Episcopal Diocese of Northern Indiana ArchivesMain MenuIntroduction to the CollectionBishops of the Diocese of Northern IndianaParishes and MissionsConventionsOrdinations and PostulantsCamps and YouthEcumenical ServicesDiocesan Officers and GovernanceWomen's Auxiliary - Episcopal Church WomenMiscellaneousJohn David Beatty85388be94808daa88b6f1a0c89beb70cd0fac252
Bishops of the Diocese of Indiana
1media/Jackson Kemper window.jpg2019-07-11T11:10:18-07:00John David Beatty85388be94808daa88b6f1a0c89beb70cd0fac2523271622image_header2020-10-05T16:32:00-07:00John David Beatty85388be94808daa88b6f1a0c89beb70cd0fac252Bishop Jackson Kemper was the first bishop of the Episcopal Church to set foot in Indiana, when he arrived there via the Ohio River in 1835. At that time, not a brick, stone, or log had been laid for an Episcopal Church anywhere in the state. Three years later, when the Diocese of Indiana was created, Kemper declined an invitation to become the first bishop. He traveled between Indiana, Missouri, Wisconsin, and Minnesota in a missionary capacity until the first formal bishop, George Upfold, was elected as Bishop of Indiana in 1849. Kemper did much to lay the foundation for the Episcopal Church in the state. He visited towns, organized missions, dispatched missionary priests, and founded parishes. His technique involved visiting a town, inquiring about local Episcopalians, and holding services in some public building, hoping to plant the seed for a church through these informal, interpersonal contacts.
George Upfold, when he took charge, found a fledgling diocese that was difficult to administer due to the poor roads and lack of infrastructure. A native of England and a strong proponent of the Oxford Movement, he helped lay the groundwork for the High Church influence that would later come to characterize the liturgical style of the diocese, while Upfold himself was personally a man of simplicity who disliked even flowers in church. "The worship is the adornment," Sarah Pratt recalled him saying, "and I do believe that when this devoutly intense first Bishop of ours entered the chancel in the quiet, simple village church, to meet a happily expectant people, the service was indeed the very essence of worship." Upfold suffered increasing bouts of rheumatoid arthritis that later curtailed his ability to perform his work.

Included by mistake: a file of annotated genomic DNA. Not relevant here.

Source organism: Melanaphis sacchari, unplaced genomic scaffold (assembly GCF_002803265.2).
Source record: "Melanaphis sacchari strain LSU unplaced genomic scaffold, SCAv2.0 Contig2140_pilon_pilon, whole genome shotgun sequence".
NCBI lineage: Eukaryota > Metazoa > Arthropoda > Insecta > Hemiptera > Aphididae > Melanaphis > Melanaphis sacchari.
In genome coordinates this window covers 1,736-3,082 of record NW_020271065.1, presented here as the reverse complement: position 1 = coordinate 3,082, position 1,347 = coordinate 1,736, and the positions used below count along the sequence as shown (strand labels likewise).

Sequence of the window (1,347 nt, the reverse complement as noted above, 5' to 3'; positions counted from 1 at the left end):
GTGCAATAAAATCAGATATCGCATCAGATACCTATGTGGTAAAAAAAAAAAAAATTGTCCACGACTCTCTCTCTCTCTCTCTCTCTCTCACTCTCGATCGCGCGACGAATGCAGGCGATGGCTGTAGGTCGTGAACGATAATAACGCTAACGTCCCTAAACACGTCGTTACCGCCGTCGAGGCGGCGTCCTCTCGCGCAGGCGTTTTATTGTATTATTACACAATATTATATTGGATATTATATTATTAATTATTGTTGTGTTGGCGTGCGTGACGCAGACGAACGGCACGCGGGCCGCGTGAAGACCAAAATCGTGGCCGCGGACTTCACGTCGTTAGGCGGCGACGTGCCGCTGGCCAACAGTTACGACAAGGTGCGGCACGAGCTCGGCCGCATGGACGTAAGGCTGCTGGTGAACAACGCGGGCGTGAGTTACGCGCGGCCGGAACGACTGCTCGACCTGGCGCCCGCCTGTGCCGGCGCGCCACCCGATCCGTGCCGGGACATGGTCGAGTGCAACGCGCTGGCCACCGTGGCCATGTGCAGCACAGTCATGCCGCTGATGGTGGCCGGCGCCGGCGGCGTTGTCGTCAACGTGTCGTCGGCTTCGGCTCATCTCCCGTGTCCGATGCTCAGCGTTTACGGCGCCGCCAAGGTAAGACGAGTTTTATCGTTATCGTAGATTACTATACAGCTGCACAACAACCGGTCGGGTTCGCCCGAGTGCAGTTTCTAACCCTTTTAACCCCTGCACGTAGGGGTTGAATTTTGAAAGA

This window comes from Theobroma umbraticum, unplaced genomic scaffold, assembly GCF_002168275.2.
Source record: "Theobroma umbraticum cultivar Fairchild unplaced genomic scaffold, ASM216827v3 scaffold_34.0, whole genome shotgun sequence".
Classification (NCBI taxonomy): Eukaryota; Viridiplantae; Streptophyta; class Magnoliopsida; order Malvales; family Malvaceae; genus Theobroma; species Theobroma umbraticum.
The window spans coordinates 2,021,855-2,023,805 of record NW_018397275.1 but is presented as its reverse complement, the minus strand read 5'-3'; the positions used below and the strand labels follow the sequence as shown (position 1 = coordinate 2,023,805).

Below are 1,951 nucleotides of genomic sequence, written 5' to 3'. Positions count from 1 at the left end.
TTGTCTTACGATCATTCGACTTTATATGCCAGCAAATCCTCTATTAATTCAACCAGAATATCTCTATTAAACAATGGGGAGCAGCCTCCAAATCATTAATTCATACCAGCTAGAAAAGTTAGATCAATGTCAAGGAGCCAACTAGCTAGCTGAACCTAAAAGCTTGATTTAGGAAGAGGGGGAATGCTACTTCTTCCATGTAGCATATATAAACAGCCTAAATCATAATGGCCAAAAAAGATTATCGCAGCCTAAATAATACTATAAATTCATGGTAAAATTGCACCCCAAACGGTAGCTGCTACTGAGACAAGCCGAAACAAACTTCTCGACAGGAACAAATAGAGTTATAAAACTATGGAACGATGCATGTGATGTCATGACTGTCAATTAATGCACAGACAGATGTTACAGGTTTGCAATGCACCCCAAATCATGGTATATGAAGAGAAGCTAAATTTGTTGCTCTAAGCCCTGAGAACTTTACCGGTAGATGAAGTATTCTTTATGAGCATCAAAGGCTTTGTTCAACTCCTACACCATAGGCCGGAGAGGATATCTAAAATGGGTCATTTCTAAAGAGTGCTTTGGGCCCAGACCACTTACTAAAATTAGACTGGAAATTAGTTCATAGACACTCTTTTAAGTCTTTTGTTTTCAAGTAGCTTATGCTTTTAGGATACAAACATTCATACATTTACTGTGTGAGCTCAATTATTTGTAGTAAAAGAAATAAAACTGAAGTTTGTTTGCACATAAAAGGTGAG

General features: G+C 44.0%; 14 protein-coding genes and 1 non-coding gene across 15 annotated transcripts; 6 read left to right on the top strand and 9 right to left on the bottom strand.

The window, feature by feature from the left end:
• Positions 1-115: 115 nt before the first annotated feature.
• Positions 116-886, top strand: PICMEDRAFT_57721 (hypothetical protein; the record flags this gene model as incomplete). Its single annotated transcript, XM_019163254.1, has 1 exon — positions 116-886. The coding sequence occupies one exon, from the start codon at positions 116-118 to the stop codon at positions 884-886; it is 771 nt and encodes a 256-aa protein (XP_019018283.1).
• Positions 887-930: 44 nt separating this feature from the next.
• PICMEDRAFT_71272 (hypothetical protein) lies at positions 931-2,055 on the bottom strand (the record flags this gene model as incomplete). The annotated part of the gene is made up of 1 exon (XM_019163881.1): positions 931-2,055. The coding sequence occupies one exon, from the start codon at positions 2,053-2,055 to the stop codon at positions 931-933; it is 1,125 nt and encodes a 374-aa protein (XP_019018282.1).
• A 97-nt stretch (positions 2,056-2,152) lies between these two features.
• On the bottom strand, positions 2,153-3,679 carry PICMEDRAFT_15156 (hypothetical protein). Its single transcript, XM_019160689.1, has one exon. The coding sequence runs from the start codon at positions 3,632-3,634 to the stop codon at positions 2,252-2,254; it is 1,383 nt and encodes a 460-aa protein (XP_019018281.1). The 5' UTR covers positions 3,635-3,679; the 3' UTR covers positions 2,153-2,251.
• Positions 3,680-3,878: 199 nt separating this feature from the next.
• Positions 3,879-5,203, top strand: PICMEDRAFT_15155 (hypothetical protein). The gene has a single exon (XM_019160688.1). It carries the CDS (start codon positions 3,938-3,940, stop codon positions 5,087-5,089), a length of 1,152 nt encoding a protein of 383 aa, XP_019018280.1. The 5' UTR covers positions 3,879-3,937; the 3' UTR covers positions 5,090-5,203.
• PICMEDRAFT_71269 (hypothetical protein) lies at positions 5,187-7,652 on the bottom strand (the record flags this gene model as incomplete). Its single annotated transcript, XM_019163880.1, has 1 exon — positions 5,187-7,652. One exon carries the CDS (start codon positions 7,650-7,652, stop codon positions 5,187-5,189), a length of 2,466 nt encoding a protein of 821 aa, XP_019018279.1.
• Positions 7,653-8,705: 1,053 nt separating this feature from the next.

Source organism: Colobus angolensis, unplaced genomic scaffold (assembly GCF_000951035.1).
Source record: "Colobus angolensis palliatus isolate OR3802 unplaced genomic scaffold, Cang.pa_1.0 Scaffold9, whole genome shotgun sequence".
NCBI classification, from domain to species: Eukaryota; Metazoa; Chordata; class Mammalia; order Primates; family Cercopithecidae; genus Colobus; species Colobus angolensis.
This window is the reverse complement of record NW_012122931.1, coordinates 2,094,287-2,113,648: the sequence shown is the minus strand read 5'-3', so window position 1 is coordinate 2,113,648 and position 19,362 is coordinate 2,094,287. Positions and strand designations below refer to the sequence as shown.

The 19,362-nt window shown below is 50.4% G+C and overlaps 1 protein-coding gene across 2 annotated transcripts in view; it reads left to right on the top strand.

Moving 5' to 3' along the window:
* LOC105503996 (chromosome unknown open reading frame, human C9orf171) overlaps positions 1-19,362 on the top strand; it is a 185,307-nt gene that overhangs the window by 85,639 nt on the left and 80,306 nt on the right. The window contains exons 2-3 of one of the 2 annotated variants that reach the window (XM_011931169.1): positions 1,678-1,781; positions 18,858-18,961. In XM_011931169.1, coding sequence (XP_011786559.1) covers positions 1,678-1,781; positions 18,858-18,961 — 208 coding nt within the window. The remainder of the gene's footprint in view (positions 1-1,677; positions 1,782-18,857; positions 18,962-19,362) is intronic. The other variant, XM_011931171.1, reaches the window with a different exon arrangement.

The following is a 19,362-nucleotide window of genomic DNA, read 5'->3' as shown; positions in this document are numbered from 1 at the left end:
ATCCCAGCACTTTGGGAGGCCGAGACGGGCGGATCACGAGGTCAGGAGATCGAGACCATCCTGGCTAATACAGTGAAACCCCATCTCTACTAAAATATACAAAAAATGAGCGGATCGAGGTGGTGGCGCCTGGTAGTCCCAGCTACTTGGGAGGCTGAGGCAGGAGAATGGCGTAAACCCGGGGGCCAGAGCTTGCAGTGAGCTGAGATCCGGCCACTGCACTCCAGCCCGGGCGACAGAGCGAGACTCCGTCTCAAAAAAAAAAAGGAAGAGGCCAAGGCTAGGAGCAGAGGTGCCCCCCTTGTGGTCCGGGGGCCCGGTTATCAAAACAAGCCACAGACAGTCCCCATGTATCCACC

Joseph Cruikshank Talbot was elected Bishop Coadjutor in 1865 and performed all visitation duties for Upfold, succeeding him at the latter's death in 1872. A native Virginian and a man of great energy, Talbot had previously served the Church in the western United States as missionary bishop, where he earned the nickname "Bishop of All Outdoors." He labored to further the work of the Church in Indiana, encouraging the founding of many new missions and making extensive visitations. Sarah Pratt recalled that he "was a portly, impressive personage, emanating well-being and enthusiasm; very agreeable and reflecting in his manner his southern birth and training." Talbot died from the effects of a stroke in 1883.
Talbot was succeeded by the Rev. David Buel Knickerbacker of Minnesota, one of the most gifted men to serve the Church in Indiana. Coming from a privileged background, Knickerbacker worked tirelessly to establish new missions, helping to found a girls school in Indianapolis known as Knickerbacker Hall as well as the Howe Military School in LaGrange County. He crisscrossed the state by rail, stopping in towns and preaching sermons, even where no Episcopal Church yet existed. In order to fund missions, he devised an idea to collect stamps from old letters and sell them to philatelists. When he died in 1894 of pneumonia, his death was widely attributed to overwork.
Knickerbacker's successor, elected the fourth bishop of the Diocese in 1985, was John Hazen White, warden of Seabury Divinity School of Faribault, Minnesota. White proposed the construction of a new cathedral in Indianapolis to honor Bishop Knickerbacker, but his efforts soon placed himself at odds with many church leaders there who were resistant to change. White's caustic speaking style and inability to accept criticism won him few friends. After much disappointment, the General Convention agreed to divide the Diocese of Indiana into two new dioceses: Indianapolis and Michigan City in 1898. White left Indianapolis to take charge of the new Diocese of Michigan City, becoming its first bishop.
Bibliography: Joyce Marks Booth, ed., History of the Episcopal Diocese of Indianapolis, 1838-1988 (Dallas: Taylor Publishing Co., 1988).